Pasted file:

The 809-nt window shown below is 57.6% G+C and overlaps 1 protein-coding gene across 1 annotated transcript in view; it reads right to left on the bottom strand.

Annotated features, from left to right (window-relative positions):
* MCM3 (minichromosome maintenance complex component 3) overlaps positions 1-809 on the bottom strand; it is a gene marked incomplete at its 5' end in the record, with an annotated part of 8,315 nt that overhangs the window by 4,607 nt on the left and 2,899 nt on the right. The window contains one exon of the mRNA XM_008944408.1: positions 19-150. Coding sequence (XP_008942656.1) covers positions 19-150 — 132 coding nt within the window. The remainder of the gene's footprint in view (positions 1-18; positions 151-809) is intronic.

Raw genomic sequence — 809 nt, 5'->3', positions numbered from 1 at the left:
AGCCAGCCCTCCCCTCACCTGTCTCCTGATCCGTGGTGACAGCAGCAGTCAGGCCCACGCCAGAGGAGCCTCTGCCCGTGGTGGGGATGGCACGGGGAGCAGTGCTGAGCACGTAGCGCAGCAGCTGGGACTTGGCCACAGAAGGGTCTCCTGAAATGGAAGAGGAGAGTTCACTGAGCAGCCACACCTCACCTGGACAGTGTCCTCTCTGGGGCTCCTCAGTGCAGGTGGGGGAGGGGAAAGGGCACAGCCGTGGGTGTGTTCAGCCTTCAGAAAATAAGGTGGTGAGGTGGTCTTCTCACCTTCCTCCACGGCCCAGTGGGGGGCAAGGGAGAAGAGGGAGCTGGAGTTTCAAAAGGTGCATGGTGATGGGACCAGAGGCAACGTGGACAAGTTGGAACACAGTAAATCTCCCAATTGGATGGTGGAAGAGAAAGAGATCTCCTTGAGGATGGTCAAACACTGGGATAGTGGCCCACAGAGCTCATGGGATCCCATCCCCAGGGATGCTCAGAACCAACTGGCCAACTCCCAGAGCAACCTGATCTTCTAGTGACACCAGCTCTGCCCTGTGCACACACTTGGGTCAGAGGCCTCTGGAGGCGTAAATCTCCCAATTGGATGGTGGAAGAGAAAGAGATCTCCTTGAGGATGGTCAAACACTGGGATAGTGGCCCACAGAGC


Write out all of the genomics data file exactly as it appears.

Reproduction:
The 809-nt window shown below is 57.6% G+C and overlaps 1 protein-coding gene across 1 annotated transcript in view; it reads right to left on the bottom strand.

Annotated features, from left to right (window-relative positions):
* MCM3 (minichromosome maintenance complex component 3) overlaps positions 1-809 on the bottom strand; it is a gene marked incomplete at its 5' end in the record, with an annotated part of 8,315 nt that overhangs the window by 4,607 nt on the left and 2,899 nt on the right. The window contains one exon of the mRNA XM_008944408.1: positions 19-150. Coding sequence (XP_008942656.1) covers positions 19-150 — 132 coding nt within the window. The remainder of the gene's footprint in view (positions 1-18; positions 151-809) is intronic.

Raw genomic sequence — 809 nt, 5'->3', positions numbered from 1 at the left:
AGCCAGCCCTCCCCTCACCTGTCTCCTGATCCGTGGTGACAGCAGCAGTCAGGCCCACGCCAGAGGAGCCTCTGCCCGTGGTGGGGATGGCACGGGGAGCAGTGCTGAGCACGTAGCGCAGCAGCTGGGACTTGGCCACAGAAGGGTCTCCTGAAATGGAAGAGGAGAGTTCACTGAGCAGCCACACCTCACCTGGACAGTGTCCTCTCTGGGGCTCCTCAGTGCAGGTGGGGGAGGGGAAAGGGCACAGCCGTGGGTGTGTTCAGCCTTCAGAAAATAAGGTGGTGAGGTGGTCTTCTCACCTTCCTCCACGGCCCAGTGGGGGGCAAGGGAGAAGAGGGAGCTGGAGTTTCAAAAGGTGCATGGTGATGGGACCAGAGGCAACGTGGACAAGTTGGAACACAGTAAATCTCCCAATTGGATGGTGGAAGAGAAAGAGATCTCCTTGAGGATGGTCAAACACTGGGATAGTGGCCCACAGAGCTCATGGGATCCCATCCCCAGGGATGCTCAGAACCAACTGGCCAACTCCCAGAGCAACCTGATCTTCTAGTGACACCAGCTCTGCCCTGTGCACACACTTGGGTCAGAGGCCTCTGGAGGCGTAAATCTCCCAATTGGATGGTGGAAGAGAAAGAGATCTCCTTGAGGATGGTCAAACACTGGGATAGTGGCCCACAGAGC